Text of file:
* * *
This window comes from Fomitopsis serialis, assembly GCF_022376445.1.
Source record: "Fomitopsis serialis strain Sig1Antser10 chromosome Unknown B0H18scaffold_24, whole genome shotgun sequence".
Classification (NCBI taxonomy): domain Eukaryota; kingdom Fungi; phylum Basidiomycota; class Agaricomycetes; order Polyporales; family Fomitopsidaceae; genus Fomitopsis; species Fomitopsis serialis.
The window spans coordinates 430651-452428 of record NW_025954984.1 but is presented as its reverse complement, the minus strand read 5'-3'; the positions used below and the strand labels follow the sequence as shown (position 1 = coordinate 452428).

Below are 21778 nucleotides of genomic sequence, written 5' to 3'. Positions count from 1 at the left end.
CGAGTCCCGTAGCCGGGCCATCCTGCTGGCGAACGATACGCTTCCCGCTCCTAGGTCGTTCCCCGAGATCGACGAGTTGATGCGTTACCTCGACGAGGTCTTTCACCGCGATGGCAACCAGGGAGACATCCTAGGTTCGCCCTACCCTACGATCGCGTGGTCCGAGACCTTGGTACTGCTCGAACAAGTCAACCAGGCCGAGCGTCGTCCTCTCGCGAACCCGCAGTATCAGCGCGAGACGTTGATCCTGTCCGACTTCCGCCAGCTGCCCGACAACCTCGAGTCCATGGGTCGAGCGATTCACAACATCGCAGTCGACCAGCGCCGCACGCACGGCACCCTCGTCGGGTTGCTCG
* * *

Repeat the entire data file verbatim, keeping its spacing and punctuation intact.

This window comes from Fomitopsis serialis, assembly GCF_022376445.1.
Source record: "Fomitopsis serialis strain Sig1Antser10 chromosome Unknown B0H18scaffold_24, whole genome shotgun sequence".
Classification (NCBI taxonomy): domain Eukaryota; kingdom Fungi; phylum Basidiomycota; class Agaricomycetes; order Polyporales; family Fomitopsidaceae; genus Fomitopsis; species Fomitopsis serialis.
The window spans coordinates 430651-452428 of record NW_025954984.1 but is presented as its reverse complement, the minus strand read 5'-3'; the positions used below and the strand labels follow the sequence as shown (position 1 = coordinate 452428).

Below are 21778 nucleotides of genomic sequence, written 5' to 3'. Positions count from 1 at the left end.
CGAGTCCCGTAGCCGGGCCATCCTGCTGGCGAACGATACGCTTCCCGCTCCTAGGTCGTTCCCCGAGATCGACGAGTTGATGCGTTACCTCGACGAGGTCTTTCACCGCGATGGCAACCAGGGAGACATCCTAGGTTCGCCCTACCCTACGATCGCGTGGTCCGAGACCTTGGTACTGCTCGAACAAGTCAACCAGGCCGAGCGTCGTCCTCTCGCGAACCCGCAGTATCAGCGCGAGACGTTGATCCTGTCCGACTTCCGCCAGCTGCCCGACAACCTCGAGTCCATGGGTCGAGCGATTCACAACATCGCAGTCGACCAGCGCCGCACGCACGGCACCCTCGTCGGGTTGCTCG